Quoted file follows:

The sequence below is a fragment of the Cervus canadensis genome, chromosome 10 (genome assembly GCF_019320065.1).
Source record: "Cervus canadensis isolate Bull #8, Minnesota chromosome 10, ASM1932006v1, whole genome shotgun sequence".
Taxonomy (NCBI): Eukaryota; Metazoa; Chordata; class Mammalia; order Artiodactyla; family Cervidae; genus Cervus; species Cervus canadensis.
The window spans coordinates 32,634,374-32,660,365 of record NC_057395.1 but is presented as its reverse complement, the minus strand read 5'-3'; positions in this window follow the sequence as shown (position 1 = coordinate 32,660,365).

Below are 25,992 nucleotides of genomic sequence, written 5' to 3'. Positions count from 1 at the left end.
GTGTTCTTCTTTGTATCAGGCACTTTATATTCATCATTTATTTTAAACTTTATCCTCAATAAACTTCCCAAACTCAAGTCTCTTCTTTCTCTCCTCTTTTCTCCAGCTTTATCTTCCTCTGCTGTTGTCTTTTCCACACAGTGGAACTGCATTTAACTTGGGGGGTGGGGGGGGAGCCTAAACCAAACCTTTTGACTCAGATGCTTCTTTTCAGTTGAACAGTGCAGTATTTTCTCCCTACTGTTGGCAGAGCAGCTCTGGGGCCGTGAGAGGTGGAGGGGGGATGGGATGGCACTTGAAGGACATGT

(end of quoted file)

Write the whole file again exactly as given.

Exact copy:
The sequence below is a fragment of the Cervus canadensis genome, chromosome 10 (genome assembly GCF_019320065.1).
Source record: "Cervus canadensis isolate Bull #8, Minnesota chromosome 10, ASM1932006v1, whole genome shotgun sequence".
Taxonomy (NCBI): Eukaryota; Metazoa; Chordata; class Mammalia; order Artiodactyla; family Cervidae; genus Cervus; species Cervus canadensis.
The window spans coordinates 32,634,374-32,660,365 of record NC_057395.1 but is presented as its reverse complement, the minus strand read 5'-3'; positions in this window follow the sequence as shown (position 1 = coordinate 32,660,365).

Below are 25,992 nucleotides of genomic sequence, written 5' to 3'. Positions count from 1 at the left end.
GTGTTCTTCTTTGTATCAGGCACTTTATATTCATCATTTATTTTAAACTTTATCCTCAATAAACTTCCCAAACTCAAGTCTCTTCTTTCTCTCCTCTTTTCTCCAGCTTTATCTTCCTCTGCTGTTGTCTTTTCCACACAGTGGAACTGCATTTAACTTGGGGGGTGGGGGGGGAGCCTAAACCAAACCTTTTGACTCAGATGCTTCTTTTCAGTTGAACAGTGCAGTATTTTCTCCCTACTGTTGGCAGAGCAGCTCTGGGGCCGTGAGAGGTGGAGGGGGGATGGGATGGCACTTGAAGGACATGT